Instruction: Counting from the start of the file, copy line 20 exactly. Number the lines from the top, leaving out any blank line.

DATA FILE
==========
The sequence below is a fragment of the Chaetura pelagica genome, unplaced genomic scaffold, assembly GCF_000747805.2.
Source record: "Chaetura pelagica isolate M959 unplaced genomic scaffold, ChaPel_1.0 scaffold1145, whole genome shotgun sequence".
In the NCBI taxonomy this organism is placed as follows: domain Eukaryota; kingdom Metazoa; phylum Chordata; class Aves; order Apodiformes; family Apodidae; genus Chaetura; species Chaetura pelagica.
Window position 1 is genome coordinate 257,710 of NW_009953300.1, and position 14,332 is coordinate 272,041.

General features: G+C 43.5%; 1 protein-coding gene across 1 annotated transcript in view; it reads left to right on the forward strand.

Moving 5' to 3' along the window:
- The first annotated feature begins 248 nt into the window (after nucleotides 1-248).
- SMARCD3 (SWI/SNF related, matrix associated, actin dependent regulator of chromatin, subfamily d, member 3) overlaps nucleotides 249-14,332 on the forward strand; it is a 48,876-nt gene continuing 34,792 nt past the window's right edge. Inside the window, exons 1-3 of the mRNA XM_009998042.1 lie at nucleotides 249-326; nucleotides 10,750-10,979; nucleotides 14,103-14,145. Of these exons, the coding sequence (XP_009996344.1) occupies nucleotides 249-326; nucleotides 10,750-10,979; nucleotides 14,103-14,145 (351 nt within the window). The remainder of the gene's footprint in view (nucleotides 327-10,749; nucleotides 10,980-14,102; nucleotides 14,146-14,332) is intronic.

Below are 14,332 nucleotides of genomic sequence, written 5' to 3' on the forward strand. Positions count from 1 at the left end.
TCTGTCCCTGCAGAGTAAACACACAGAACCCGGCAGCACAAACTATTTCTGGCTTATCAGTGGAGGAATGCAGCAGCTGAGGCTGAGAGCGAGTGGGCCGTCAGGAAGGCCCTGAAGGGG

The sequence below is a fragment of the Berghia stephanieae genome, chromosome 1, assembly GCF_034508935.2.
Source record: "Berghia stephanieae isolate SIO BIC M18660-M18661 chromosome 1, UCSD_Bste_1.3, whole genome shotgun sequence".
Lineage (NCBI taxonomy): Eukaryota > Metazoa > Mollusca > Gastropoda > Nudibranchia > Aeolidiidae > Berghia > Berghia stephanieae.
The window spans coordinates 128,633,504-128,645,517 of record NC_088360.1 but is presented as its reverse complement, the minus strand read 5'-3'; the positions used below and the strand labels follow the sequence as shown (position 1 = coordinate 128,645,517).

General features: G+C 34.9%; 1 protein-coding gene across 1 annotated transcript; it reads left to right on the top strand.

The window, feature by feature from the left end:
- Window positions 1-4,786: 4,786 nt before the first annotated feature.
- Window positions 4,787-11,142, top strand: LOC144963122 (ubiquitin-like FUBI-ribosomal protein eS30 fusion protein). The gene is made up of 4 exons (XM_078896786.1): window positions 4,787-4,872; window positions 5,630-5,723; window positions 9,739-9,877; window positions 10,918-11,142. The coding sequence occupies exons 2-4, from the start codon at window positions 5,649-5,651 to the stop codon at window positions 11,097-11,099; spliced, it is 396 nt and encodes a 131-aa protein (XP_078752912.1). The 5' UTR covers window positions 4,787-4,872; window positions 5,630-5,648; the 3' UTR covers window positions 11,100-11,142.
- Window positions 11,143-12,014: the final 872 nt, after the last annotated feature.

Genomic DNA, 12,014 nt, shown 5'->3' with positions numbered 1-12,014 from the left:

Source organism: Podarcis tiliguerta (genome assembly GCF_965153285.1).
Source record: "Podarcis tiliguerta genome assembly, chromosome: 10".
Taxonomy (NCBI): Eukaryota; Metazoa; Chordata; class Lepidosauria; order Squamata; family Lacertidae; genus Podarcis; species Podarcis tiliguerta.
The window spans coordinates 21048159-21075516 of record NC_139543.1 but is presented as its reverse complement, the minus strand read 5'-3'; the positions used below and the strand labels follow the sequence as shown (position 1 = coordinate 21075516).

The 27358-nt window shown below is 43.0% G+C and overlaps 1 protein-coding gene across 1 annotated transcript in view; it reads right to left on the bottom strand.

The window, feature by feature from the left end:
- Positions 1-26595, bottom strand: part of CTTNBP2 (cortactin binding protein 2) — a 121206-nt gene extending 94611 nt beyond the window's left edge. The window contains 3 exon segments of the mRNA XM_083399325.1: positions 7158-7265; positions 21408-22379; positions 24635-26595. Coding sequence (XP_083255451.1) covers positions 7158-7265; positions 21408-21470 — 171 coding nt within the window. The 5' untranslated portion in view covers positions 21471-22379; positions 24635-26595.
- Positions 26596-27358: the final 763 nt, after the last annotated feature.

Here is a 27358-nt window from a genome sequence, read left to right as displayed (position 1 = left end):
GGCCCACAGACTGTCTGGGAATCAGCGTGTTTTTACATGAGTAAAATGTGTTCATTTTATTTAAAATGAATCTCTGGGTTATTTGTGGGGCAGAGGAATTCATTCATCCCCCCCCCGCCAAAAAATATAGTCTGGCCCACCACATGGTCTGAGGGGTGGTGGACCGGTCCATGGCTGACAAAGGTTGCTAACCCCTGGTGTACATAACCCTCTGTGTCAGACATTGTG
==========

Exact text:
Genomic DNA, 12,014 nt, shown 5'->3' with positions numbered 1-12,014 from the left: